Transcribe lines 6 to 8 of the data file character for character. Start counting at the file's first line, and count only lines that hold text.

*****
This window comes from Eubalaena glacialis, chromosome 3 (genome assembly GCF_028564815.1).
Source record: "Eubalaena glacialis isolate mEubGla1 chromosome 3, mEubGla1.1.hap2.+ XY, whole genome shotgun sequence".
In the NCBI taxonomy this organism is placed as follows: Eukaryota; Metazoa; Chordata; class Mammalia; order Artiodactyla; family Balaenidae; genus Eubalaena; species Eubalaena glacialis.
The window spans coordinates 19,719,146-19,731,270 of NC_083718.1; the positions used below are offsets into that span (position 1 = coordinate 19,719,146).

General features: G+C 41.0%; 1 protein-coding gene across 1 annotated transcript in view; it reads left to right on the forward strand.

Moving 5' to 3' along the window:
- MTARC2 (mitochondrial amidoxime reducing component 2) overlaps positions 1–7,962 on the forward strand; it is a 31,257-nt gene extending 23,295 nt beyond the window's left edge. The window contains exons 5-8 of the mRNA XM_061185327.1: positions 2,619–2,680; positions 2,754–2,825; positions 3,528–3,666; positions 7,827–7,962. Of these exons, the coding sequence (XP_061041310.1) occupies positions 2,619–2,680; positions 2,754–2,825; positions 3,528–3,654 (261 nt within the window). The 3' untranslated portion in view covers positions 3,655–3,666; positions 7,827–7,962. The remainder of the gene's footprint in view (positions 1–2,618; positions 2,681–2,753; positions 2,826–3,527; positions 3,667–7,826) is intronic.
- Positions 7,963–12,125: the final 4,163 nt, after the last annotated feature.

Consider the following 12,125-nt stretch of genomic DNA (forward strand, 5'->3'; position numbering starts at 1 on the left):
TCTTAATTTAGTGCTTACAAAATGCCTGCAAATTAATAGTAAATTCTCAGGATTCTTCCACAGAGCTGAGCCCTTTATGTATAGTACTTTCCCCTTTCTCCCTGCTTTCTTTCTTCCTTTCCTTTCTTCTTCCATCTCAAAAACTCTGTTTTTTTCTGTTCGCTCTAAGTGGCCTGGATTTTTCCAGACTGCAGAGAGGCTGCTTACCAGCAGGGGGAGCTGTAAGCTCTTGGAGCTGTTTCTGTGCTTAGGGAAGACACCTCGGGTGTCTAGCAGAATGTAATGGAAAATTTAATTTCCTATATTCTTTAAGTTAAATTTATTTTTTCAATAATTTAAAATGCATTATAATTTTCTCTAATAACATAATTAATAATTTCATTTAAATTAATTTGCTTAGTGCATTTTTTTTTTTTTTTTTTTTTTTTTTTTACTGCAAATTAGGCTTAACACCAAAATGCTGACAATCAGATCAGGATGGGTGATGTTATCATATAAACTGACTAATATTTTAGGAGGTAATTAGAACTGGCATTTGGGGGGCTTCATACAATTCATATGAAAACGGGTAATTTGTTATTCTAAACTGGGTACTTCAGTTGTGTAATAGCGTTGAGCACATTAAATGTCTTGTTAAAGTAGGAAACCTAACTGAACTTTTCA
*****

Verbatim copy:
Moving 5' to 3' along the window:
- MTARC2 (mitochondrial amidoxime reducing component 2) overlaps positions 1–7,962 on the forward strand; it is a 31,257-nt gene extending 23,295 nt beyond the window's left edge. The window contains exons 5-8 of the mRNA XM_061185327.1: positions 2,619–2,680; positions 2,754–2,825; positions 3,528–3,666; positions 7,827–7,962. Of these exons, the coding sequence (XP_061041310.1) occupies positions 2,619–2,680; positions 2,754–2,825; positions 3,528–3,654 (261 nt within the window). The 3' untranslated portion in view covers positions 3,655–3,666; positions 7,827–7,962. The remainder of the gene's footprint in view (positions 1–2,618; positions 2,681–2,753; positions 2,826–3,527; positions 3,667–7,826) is intronic.
- Positions 7,963–12,125: the final 4,163 nt, after the last annotated feature.